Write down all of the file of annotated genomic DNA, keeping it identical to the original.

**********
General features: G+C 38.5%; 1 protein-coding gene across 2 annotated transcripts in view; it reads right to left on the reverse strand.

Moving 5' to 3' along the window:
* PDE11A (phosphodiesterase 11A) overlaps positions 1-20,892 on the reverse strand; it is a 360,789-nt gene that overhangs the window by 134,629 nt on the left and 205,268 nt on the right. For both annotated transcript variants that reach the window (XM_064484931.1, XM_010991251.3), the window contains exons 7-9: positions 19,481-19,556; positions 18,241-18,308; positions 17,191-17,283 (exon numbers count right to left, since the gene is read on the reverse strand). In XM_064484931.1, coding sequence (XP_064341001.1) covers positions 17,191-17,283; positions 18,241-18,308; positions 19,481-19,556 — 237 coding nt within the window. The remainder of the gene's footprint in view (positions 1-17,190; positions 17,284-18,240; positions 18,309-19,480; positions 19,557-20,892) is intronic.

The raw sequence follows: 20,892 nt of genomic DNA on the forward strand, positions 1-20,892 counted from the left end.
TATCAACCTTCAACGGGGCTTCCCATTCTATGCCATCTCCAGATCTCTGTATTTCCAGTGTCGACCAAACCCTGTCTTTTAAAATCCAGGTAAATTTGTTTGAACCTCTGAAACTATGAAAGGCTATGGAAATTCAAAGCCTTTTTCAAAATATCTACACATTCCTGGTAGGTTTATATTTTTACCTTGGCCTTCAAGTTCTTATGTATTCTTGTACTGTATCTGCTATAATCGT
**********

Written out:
General features: G+C 38.5%; 1 protein-coding gene across 2 annotated transcripts in view; it reads right to left on the reverse strand.

Moving 5' to 3' along the window:
* PDE11A (phosphodiesterase 11A) overlaps positions 1-20,892 on the reverse strand; it is a 360,789-nt gene that overhangs the window by 134,629 nt on the left and 205,268 nt on the right. For both annotated transcript variants that reach the window (XM_064484931.1, XM_010991251.3), the window contains exons 7-9: positions 19,481-19,556; positions 18,241-18,308; positions 17,191-17,283 (exon numbers count right to left, since the gene is read on the reverse strand). In XM_064484931.1, coding sequence (XP_064341001.1) covers positions 17,191-17,283; positions 18,241-18,308; positions 19,481-19,556 — 237 coding nt within the window. The remainder of the gene's footprint in view (positions 1-17,190; positions 17,284-18,240; positions 18,309-19,480; positions 19,557-20,892) is intronic.

The raw sequence follows: 20,892 nt of genomic DNA on the forward strand, positions 1-20,892 counted from the left end.
TATCAACCTTCAACGGGGCTTCCCATTCTATGCCATCTCCAGATCTCTGTATTTCCAGTGTCGACCAAACCCTGTCTTTTAAAATCCAGGTAAATTTGTTTGAACCTCTGAAACTATGAAAGGCTATGGAAATTCAAAGCCTTTTTCAAAATATCTACACATTCCTGGTAGGTTTATATTTTTACCTTGGCCTTCAAGTTCTTATGTATTCTTGTACTGTATCTGCTATAATCGT